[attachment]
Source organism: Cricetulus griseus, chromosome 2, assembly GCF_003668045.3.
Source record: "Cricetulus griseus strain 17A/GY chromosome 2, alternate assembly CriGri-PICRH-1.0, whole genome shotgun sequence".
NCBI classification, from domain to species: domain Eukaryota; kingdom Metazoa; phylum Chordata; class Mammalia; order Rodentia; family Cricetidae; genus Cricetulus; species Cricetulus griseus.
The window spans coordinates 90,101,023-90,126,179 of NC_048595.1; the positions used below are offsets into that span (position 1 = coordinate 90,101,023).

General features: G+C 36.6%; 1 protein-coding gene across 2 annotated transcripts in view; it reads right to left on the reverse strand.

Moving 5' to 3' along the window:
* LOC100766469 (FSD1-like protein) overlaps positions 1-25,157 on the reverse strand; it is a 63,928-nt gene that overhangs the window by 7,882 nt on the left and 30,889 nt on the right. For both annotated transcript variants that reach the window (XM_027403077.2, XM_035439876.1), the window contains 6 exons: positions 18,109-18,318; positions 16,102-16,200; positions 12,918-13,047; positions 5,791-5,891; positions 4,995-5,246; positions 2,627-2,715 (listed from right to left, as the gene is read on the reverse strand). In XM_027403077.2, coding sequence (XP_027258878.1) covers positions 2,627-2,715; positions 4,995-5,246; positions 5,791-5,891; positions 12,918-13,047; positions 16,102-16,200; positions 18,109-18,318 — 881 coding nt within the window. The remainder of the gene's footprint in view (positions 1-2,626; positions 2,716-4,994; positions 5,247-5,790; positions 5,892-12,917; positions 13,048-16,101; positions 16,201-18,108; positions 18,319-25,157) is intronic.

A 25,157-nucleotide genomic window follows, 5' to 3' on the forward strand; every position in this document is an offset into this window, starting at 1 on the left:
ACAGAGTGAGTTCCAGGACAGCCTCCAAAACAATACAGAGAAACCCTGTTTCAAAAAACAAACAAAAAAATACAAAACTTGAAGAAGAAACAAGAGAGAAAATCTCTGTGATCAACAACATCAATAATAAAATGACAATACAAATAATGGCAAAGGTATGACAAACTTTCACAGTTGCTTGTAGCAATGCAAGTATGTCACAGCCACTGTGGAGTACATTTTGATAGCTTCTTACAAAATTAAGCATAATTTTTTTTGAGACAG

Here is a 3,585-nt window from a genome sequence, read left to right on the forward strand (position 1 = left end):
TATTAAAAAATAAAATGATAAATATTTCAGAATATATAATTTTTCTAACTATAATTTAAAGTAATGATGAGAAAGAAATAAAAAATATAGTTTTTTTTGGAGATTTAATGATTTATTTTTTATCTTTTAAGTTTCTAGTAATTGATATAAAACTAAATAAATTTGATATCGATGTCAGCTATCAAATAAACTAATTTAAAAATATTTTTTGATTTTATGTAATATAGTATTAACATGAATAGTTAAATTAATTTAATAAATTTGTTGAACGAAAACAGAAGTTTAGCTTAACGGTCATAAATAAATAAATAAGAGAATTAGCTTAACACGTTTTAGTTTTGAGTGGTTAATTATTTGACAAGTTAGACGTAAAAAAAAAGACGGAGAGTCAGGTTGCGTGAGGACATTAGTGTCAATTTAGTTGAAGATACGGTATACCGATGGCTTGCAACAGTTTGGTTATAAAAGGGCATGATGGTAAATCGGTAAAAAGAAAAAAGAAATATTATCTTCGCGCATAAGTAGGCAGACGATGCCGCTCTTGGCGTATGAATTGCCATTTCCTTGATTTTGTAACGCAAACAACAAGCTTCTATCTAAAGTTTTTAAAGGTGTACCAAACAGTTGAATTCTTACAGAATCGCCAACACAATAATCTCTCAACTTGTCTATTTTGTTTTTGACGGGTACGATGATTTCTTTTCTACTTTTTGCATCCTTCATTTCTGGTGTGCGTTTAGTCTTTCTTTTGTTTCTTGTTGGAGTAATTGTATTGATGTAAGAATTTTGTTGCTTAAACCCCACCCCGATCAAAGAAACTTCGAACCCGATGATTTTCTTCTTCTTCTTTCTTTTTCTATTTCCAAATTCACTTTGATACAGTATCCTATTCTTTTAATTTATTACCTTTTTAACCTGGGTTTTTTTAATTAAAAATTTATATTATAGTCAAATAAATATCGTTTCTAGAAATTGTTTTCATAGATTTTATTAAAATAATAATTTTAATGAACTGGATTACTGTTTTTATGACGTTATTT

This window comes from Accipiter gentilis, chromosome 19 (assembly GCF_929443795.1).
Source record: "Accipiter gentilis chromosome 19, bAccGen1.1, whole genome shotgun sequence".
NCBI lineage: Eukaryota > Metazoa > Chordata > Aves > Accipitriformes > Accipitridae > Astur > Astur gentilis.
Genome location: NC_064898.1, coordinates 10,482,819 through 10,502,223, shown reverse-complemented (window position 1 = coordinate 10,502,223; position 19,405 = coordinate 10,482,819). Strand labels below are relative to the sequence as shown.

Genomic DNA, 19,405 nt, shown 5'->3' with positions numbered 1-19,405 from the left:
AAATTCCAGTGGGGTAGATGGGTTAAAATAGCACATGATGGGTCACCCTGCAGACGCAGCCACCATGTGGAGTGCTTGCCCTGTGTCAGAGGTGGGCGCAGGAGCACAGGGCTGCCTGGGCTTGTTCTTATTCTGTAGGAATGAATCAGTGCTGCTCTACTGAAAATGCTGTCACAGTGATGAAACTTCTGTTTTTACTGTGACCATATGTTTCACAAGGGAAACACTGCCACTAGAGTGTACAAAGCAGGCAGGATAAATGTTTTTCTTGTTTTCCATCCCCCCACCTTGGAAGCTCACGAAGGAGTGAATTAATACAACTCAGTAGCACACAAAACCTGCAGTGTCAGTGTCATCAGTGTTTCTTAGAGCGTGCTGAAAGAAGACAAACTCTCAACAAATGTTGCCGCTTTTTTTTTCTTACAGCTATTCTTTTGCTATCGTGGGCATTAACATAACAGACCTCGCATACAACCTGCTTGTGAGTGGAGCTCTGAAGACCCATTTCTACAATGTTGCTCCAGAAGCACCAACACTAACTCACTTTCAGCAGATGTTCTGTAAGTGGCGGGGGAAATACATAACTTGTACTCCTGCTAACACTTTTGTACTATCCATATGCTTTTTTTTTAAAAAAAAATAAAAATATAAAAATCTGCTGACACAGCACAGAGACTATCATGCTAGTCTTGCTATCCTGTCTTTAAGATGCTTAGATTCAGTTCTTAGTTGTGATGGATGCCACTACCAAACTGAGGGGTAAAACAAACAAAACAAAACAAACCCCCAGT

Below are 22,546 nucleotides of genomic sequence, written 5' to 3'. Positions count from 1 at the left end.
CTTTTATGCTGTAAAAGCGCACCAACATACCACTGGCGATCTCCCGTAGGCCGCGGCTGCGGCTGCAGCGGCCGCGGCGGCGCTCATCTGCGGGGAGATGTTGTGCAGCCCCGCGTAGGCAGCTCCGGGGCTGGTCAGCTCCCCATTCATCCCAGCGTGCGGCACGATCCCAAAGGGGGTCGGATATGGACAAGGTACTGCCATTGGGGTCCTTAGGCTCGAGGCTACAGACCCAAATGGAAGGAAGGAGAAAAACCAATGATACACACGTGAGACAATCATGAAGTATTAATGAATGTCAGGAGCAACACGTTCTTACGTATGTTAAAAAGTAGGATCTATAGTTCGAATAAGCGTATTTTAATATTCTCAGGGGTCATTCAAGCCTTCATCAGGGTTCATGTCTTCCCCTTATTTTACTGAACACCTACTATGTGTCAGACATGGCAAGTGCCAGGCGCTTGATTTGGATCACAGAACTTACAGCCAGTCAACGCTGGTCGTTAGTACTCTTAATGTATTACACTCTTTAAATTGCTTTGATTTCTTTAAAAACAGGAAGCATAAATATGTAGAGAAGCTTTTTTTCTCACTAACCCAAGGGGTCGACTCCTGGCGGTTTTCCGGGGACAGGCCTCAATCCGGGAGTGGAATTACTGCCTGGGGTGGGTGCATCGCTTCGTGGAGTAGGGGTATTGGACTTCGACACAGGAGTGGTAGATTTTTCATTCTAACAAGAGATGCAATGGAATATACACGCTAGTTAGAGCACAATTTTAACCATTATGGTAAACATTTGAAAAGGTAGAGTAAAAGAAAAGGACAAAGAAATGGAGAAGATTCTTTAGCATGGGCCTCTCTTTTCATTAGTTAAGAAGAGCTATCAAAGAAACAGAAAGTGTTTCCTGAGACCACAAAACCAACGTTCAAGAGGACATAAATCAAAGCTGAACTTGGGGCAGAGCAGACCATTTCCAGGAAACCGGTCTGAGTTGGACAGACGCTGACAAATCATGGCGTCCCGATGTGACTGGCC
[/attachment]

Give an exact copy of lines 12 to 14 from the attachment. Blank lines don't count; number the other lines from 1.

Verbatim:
This window comes from Accipiter gentilis, chromosome 19 (assembly GCF_929443795.1).
Source record: "Accipiter gentilis chromosome 19, bAccGen1.1, whole genome shotgun sequence".
NCBI lineage: Eukaryota > Metazoa > Chordata > Aves > Accipitriformes > Accipitridae > Astur > Astur gentilis.